by Marta Szumiata
on March 13, 2020

Minimise waste and maximize taste with Eatmosphere

Sadly, more and more food is wasted in today’s throwaway culture. 1/3 of the food that is produced gets disposed of – farmers, supermarkets, and consumers all share the shame. This big problem was noticed by Eatmosphere. Their history started with the "Brussels Creativity Call - Urban Food 2025" where they tested their zero-waste food distribution concept. They also defended the concept at the Brussels Urban Food Festival, EAT!Brussels, and even the Milan world expo. After the competition, they decided to develop their movement and build people’s awareness about food waste and food poverty. In Belgium only 15% of the citizens live below the poverty line, most of them have no access to healthy food.

Eatmosphere

Eatmosphere, a non-profit organization based in Brussels, wants to create awareness with people on food waste, they strive to change mass consumption with sustainable behavior with a positive pact on our environment.

They have multiple initiatives:

1 Donate and distribute food surplus to social organizations (80% via donating)

2 Organize a variety of events:

. Ecological, healthy and social catering

. Book on food waste

. Workshops (about fermenting)

. Products made with food surplus (own label ‘Everybody deserves a second SJANZ’)

. Beerfood (90% of the spent grain goes to waste so they use to make beer crack-ers)

. Terroir (they go back to the roots, what has been grown and eaten here)

. Restaurants: ‘Pain Pedru’ and ‘Mary Pop-In’ which is a funky crazy pop-up restaurant using food surplus and no-waste kitchen techniques resulting in homemade artisanal plant-based food, they additionally co-educate long-term unemployed people.

Mary Pop-In

https://blog-assets.foodpairing.com/2020/03/2020_01_-blog-newsletter_header-copy-3.png Mary Pop-In is in operation with different chefs as Adélaïde Lannoije and Romain Van Den Brande. They are also involved in other initiatives in Eatmosphere. They hosted the Kitchen Kulinair (a six-courses zero-waste vegan dinner) and prepared magical brunches with food surplus and other events within ‘Dining in the field’. They find creative uses for typically-wasted ingredients, especially ‘ugly’ vegetables and fruit from farmers, and convert them into beautiful and tasty dishes people eat, rather than throw away.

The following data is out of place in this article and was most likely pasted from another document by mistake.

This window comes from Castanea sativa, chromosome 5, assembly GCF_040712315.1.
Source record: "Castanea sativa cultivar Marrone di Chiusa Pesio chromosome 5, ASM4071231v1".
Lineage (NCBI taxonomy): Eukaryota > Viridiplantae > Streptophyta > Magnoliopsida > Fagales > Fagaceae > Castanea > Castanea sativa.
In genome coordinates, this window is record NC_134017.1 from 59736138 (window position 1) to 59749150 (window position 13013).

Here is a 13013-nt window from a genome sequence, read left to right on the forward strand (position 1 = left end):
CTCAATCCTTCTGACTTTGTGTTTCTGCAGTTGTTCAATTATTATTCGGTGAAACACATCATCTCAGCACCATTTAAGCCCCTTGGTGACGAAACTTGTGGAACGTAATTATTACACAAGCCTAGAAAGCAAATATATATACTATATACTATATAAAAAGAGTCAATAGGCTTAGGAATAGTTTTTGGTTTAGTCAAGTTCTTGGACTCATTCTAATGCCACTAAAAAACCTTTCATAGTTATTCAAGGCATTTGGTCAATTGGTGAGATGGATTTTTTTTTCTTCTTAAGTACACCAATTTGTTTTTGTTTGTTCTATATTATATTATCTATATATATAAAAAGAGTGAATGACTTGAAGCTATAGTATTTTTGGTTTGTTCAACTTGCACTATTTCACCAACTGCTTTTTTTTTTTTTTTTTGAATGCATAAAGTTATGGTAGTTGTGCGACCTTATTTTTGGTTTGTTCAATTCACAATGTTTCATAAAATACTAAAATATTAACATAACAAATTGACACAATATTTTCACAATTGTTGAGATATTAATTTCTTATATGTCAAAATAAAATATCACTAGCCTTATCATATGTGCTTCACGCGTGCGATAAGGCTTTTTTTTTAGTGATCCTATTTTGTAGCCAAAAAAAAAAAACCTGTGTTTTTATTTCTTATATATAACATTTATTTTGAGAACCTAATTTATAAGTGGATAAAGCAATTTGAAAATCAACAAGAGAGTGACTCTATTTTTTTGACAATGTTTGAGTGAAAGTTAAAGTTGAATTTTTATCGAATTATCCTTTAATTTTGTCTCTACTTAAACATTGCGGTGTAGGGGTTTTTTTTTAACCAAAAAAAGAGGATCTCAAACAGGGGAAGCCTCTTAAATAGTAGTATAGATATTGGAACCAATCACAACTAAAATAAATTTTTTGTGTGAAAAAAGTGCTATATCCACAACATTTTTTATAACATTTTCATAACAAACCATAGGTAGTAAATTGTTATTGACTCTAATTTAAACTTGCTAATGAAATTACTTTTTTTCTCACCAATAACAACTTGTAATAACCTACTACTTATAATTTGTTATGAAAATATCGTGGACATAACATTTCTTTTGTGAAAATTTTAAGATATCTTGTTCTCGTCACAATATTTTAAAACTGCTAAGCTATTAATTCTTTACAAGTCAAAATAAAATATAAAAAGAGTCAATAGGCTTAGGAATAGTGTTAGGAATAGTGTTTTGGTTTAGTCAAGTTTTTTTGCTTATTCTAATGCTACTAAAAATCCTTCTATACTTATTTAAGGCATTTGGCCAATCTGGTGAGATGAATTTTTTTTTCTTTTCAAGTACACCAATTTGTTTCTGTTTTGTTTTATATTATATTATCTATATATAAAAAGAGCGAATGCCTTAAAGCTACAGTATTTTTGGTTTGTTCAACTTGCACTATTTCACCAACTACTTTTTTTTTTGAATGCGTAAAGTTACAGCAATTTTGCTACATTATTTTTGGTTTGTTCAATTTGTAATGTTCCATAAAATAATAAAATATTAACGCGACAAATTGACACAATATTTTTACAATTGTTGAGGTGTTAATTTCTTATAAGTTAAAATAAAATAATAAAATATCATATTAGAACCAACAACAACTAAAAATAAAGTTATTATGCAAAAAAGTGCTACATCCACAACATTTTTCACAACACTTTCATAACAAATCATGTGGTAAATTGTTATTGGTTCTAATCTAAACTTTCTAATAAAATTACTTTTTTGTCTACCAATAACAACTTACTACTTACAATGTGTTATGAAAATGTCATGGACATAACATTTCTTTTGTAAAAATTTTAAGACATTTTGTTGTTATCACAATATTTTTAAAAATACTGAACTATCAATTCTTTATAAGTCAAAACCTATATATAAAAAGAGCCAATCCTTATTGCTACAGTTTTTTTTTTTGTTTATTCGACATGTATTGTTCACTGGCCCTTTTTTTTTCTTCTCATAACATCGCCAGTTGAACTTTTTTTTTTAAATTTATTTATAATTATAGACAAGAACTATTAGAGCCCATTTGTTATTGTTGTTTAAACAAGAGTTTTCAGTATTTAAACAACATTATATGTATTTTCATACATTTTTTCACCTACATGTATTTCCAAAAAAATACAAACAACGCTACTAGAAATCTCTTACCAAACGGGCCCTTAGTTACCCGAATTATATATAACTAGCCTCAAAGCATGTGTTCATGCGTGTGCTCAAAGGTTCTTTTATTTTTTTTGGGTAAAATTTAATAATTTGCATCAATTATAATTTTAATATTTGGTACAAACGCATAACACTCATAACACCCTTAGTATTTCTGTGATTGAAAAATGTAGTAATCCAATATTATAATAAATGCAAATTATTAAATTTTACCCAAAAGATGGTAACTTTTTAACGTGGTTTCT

What is food waste?

It is important to understand what food waste actually is compared to food loss. The latter term refers to food being discarded during the production, handling and storage, processing, and packaging of the food. Food waste only concerns food discarded, regardless of being spoiled or not, by wholesalers, retailers, the food service sector and households. Consequently, that means also food given to animals or composted is considered as food waste since it was intended for human consumption.

In the European Union, almost 90 million tons of food/water is wasted in five different stages across two groups.

In the European Union, almost 90 million tons of food/water is wasted in five different stages across two groups. The first group concerns the food supply chain (28% of overall amount), namely food service (12%), primary production (11%) and wholesale and retail (5%). The second group with 72% of overall waste consists of households (53%) and processing stages (19%). Only one third of the consumers are aware that they’re the biggest contributors to food waste.

It is important to bear in mind that discarding food in the household (the last stage) not only costs the consumer, but also the planet, as energy and resources used during harvesting, processing, packaging, and shipping is essentially thrown away with the food. Fresh fruit and vegetables contribute to almost 50% of the food waste generated by households. That’s why we recommend trying zero-waste recipes prepared by Adélaïde Lannoije and Romain Van Den Brande, like ‘Leaks fully exploited’ and ‘Cauliflower Variation’, in your own kitchen.

by Marta Szumiata
A confectioner, food technologist and culinary reenactor. Loving food, Marta is still exploring culinary world looking for new inspirations and bewildering dishes. She likes to try her created recipes on her family and friends, especially fermented ones

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